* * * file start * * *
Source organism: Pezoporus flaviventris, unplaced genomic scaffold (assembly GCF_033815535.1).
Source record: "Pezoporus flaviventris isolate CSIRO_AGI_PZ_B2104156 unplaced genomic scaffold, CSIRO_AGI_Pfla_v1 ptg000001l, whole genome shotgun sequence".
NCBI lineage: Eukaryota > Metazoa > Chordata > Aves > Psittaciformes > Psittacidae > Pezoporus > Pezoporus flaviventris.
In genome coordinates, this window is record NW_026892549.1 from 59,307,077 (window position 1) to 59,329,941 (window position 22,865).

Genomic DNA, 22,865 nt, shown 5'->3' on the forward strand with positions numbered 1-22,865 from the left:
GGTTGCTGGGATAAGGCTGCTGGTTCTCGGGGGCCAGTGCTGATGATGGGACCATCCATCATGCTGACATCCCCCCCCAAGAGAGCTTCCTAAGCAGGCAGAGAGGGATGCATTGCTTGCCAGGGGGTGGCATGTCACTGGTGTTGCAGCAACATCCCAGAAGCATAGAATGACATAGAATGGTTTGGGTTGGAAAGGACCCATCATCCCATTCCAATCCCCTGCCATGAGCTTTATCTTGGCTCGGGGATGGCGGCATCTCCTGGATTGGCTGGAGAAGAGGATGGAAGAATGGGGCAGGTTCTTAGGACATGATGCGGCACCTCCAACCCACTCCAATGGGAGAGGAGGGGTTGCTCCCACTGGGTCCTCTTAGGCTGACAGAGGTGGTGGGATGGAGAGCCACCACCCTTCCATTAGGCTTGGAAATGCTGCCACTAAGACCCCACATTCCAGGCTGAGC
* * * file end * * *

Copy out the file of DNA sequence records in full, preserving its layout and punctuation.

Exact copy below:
Source organism: Pezoporus flaviventris, unplaced genomic scaffold (assembly GCF_033815535.1).
Source record: "Pezoporus flaviventris isolate CSIRO_AGI_PZ_B2104156 unplaced genomic scaffold, CSIRO_AGI_Pfla_v1 ptg000001l, whole genome shotgun sequence".
NCBI lineage: Eukaryota > Metazoa > Chordata > Aves > Psittaciformes > Psittacidae > Pezoporus > Pezoporus flaviventris.
In genome coordinates, this window is record NW_026892549.1 from 59,307,077 (window position 1) to 59,329,941 (window position 22,865).

Genomic DNA, 22,865 nt, shown 5'->3' on the forward strand with positions numbered 1-22,865 from the left:
GGTTGCTGGGATAAGGCTGCTGGTTCTCGGGGGCCAGTGCTGATGATGGGACCATCCATCATGCTGACATCCCCCCCCAAGAGAGCTTCCTAAGCAGGCAGAGAGGGATGCATTGCTTGCCAGGGGGTGGCATGTCACTGGTGTTGCAGCAACATCCCAGAAGCATAGAATGACATAGAATGGTTTGGGTTGGAAAGGACCCATCATCCCATTCCAATCCCCTGCCATGAGCTTTATCTTGGCTCGGGGATGGCGGCATCTCCTGGATTGGCTGGAGAAGAGGATGGAAGAATGGGGCAGGTTCTTAGGACATGATGCGGCACCTCCAACCCACTCCAATGGGAGAGGAGGGGTTGCTCCCACTGGGTCCTCTTAGGCTGACAGAGGTGGTGGGATGGAGAGCCACCACCCTTCCATTAGGCTTGGAAATGCTGCCACTAAGACCCCACATTCCAGGCTGAGC